• Hey Carolynn, I’m that old too, looking back to first publication in jeez, 1994 or maybe it was 98. Called Ari’s Way, about resilience, really. The story of a teenage boy who became a paraplegic in a ski accident in Stratton. Sounds sad but it was upbeat (he wanted to become the first Puerto Rican Jewish para president). I did a lot of stuff for Northeast and Seasons Mag. That and poetry, my bag. Nice to meet you!

  7. I can remember feeling oddly subdued when I got my first short story accepted and then received my four copies of the printed lit mag. I had been trying for so long that the achievement just seemed like part of an ongoing process and not the last step. That was thirty years ago, and it seems to have become my template for how I am to react to learning I have another story published. Fine. Nice. Let’s move on. What am I working on right now? Let’s get to that.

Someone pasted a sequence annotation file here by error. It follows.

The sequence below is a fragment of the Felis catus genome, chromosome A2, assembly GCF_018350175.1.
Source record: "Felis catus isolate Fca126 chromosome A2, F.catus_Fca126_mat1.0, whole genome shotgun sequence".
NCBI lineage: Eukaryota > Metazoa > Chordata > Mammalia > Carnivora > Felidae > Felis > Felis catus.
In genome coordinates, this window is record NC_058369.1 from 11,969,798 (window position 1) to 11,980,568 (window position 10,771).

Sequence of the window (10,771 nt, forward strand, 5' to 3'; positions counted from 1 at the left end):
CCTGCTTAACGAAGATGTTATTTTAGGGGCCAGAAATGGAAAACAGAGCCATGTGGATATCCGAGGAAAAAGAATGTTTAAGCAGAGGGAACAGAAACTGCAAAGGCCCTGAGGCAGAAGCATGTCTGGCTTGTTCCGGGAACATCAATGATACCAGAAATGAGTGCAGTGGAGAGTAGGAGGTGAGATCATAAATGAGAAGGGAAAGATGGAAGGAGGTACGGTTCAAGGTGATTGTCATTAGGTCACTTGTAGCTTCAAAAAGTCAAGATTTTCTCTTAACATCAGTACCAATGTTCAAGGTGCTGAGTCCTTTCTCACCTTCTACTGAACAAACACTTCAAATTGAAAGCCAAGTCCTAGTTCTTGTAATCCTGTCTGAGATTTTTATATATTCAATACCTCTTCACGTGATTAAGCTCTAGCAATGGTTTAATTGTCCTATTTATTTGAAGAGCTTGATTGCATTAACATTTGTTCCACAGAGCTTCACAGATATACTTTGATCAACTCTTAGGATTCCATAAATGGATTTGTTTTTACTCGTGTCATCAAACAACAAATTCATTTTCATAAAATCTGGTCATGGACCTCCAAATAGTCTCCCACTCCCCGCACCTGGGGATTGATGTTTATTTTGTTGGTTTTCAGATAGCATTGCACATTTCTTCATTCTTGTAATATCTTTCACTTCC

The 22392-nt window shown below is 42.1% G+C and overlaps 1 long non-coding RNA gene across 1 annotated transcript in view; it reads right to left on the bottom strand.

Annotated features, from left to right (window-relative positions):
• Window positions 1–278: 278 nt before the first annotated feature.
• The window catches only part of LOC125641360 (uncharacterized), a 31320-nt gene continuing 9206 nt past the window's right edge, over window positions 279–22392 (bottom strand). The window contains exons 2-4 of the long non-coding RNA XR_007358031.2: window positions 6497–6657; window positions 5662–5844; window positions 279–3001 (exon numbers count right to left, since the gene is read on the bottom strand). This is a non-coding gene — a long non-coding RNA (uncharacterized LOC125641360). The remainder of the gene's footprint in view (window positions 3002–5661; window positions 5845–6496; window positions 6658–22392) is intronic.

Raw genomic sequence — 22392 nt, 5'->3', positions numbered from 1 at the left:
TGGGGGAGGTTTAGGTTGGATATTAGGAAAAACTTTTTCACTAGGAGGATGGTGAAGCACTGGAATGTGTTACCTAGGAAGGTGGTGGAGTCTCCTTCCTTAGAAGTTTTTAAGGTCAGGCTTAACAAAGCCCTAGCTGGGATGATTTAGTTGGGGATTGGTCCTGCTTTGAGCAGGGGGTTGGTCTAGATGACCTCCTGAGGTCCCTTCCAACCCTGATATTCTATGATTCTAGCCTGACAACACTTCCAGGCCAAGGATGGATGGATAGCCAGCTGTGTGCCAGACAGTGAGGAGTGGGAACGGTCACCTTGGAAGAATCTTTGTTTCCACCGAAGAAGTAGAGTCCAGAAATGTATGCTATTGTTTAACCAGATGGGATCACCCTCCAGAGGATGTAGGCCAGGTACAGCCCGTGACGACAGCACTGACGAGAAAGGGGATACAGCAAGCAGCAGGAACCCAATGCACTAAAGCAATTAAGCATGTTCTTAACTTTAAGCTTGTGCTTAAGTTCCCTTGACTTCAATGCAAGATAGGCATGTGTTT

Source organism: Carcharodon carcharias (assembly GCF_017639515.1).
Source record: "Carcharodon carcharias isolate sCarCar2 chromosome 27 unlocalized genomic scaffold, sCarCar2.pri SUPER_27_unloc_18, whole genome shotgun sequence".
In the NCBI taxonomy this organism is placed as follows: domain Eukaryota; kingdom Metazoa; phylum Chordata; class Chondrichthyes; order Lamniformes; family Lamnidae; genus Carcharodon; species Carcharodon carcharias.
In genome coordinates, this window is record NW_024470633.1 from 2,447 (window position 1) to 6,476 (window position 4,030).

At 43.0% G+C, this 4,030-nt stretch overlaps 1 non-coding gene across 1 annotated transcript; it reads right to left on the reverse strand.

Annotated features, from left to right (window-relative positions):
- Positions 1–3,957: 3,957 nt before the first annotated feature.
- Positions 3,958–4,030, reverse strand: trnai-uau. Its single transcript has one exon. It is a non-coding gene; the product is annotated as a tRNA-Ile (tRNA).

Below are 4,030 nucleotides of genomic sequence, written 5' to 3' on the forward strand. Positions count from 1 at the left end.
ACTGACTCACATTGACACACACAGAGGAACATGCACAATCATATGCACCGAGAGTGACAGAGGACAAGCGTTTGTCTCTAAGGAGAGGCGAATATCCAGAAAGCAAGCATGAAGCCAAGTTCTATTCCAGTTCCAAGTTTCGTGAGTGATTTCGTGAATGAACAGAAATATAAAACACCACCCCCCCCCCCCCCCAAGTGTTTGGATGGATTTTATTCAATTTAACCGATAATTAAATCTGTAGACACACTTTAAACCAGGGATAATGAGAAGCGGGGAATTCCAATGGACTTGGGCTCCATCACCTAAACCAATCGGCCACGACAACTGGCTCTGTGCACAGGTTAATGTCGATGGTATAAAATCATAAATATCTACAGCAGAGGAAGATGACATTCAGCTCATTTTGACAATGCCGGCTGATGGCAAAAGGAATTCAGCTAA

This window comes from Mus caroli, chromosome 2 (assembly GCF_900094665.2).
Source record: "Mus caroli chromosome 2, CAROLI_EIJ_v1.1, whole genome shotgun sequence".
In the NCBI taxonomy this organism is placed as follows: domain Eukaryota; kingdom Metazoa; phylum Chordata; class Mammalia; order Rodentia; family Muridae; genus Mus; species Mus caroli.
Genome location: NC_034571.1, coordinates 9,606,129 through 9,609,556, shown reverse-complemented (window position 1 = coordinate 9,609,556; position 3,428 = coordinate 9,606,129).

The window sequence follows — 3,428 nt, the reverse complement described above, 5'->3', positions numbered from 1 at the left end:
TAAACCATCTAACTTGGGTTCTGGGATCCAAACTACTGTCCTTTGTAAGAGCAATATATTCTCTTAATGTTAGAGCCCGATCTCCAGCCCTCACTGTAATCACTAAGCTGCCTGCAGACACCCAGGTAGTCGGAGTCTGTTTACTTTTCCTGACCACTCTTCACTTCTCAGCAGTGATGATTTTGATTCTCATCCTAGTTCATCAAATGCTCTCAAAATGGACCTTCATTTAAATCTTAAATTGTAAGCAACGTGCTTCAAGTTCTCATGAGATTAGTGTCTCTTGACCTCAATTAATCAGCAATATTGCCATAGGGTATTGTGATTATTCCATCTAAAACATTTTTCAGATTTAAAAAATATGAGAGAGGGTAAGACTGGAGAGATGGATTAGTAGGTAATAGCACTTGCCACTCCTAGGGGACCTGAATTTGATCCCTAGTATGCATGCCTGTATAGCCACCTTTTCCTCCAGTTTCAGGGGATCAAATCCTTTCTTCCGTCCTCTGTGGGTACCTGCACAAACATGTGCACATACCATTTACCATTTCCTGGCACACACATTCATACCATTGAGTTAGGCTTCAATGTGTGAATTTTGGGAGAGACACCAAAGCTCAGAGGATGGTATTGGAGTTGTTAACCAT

Leave a Reply

Fill in your details below or click an icon to log in:

WordPress.com Logo

You are commenting using your WordPress.com account. Log Out /  Change )

Google photo

You are commenting using your Google account. Log Out /  Change )

Twitter picture

You are commenting using your Twitter account. Log Out /  Change )

Facebook photo

You are commenting using your Facebook account. Log Out /  Change )

Connecting to %s

%d bloggers like this: